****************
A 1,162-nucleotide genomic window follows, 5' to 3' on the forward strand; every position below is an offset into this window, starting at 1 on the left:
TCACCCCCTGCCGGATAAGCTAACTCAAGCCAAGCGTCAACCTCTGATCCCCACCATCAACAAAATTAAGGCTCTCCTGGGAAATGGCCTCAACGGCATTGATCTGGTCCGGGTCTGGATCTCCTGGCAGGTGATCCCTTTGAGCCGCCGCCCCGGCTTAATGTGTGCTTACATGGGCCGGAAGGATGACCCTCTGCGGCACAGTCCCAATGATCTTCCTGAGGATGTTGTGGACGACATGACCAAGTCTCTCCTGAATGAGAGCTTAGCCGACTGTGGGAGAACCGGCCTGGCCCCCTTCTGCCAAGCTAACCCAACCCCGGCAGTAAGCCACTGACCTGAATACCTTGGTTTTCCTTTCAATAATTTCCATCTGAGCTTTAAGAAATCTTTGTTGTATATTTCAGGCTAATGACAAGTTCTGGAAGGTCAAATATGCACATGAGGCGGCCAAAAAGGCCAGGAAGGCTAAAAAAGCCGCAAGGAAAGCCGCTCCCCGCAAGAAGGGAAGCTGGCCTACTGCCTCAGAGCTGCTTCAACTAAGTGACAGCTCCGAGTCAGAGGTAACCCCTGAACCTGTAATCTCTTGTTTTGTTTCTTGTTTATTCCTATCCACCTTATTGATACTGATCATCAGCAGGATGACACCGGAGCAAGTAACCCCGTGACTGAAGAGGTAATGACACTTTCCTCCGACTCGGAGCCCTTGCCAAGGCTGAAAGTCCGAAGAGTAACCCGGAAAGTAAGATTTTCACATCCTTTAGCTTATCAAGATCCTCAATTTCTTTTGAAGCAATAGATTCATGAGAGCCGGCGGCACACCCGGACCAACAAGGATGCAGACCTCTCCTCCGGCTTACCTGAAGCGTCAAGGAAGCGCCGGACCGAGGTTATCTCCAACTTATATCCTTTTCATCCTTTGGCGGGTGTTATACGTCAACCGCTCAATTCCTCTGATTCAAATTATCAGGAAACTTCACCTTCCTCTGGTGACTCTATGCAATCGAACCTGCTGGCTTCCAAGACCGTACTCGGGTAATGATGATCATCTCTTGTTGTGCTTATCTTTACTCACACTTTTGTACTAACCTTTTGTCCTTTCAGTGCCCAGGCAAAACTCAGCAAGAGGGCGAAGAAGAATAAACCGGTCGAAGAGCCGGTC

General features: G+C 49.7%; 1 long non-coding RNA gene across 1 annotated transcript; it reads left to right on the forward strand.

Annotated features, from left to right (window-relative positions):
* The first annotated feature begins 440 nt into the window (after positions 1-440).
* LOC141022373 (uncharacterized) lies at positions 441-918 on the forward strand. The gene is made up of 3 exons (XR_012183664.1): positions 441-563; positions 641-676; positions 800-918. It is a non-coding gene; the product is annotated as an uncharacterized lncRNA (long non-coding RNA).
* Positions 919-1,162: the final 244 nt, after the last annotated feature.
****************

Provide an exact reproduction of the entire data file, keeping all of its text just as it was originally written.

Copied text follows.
A 1,162-nucleotide genomic window follows, 5' to 3' on the forward strand; every position below is an offset into this window, starting at 1 on the left:
TCACCCCCTGCCGGATAAGCTAACTCAAGCCAAGCGTCAACCTCTGATCCCCACCATCAACAAAATTAAGGCTCTCCTGGGAAATGGCCTCAACGGCATTGATCTGGTCCGGGTCTGGATCTCCTGGCAGGTGATCCCTTTGAGCCGCCGCCCCGGCTTAATGTGTGCTTACATGGGCCGGAAGGATGACCCTCTGCGGCACAGTCCCAATGATCTTCCTGAGGATGTTGTGGACGACATGACCAAGTCTCTCCTGAATGAGAGCTTAGCCGACTGTGGGAGAACCGGCCTGGCCCCCTTCTGCCAAGCTAACCCAACCCCGGCAGTAAGCCACTGACCTGAATACCTTGGTTTTCCTTTCAATAATTTCCATCTGAGCTTTAAGAAATCTTTGTTGTATATTTCAGGCTAATGACAAGTTCTGGAAGGTCAAATATGCACATGAGGCGGCCAAAAAGGCCAGGAAGGCTAAAAAAGCCGCAAGGAAAGCCGCTCCCCGCAAGAAGGGAAGCTGGCCTACTGCCTCAGAGCTGCTTCAACTAAGTGACAGCTCCGAGTCAGAGGTAACCCCTGAACCTGTAATCTCTTGTTTTGTTTCTTGTTTATTCCTATCCACCTTATTGATACTGATCATCAGCAGGATGACACCGGAGCAAGTAACCCCGTGACTGAAGAGGTAATGACACTTTCCTCCGACTCGGAGCCCTTGCCAAGGCTGAAAGTCCGAAGAGTAACCCGGAAAGTAAGATTTTCACATCCTTTAGCTTATCAAGATCCTCAATTTCTTTTGAAGCAATAGATTCATGAGAGCCGGCGGCACACCCGGACCAACAAGGATGCAGACCTCTCCTCCGGCTTACCTGAAGCGTCAAGGAAGCGCCGGACCGAGGTTATCTCCAACTTATATCCTTTTCATCCTTTGGCGGGTGTTATACGTCAACCGCTCAATTCCTCTGATTCAAATTATCAGGAAACTTCACCTTCCTCTGGTGACTCTATGCAATCGAACCTGCTGGCTTCCAAGACCGTACTCGGGTAATGATGATCATCTCTTGTTGTGCTTATCTTTACTCACACTTTTGTACTAACCTTTTGTCCTTTCAGTGCCCAGGCAAAACTCAGCAAGAGGGCGAAGAAGAATAAACCGGTCGAAGAGCCGGTC

General features: G+C 49.7%; 1 long non-coding RNA gene across 1 annotated transcript; it reads left to right on the forward strand.

Annotated features, from left to right (window-relative positions):
* The first annotated feature begins 440 nt into the window (after positions 1-440).
* LOC141022373 (uncharacterized) lies at positions 441-918 on the forward strand. The gene is made up of 3 exons (XR_012183664.1): positions 441-563; positions 641-676; positions 800-918. It is a non-coding gene; the product is annotated as an uncharacterized lncRNA (long non-coding RNA).
* Positions 919-1,162: the final 244 nt, after the last annotated feature.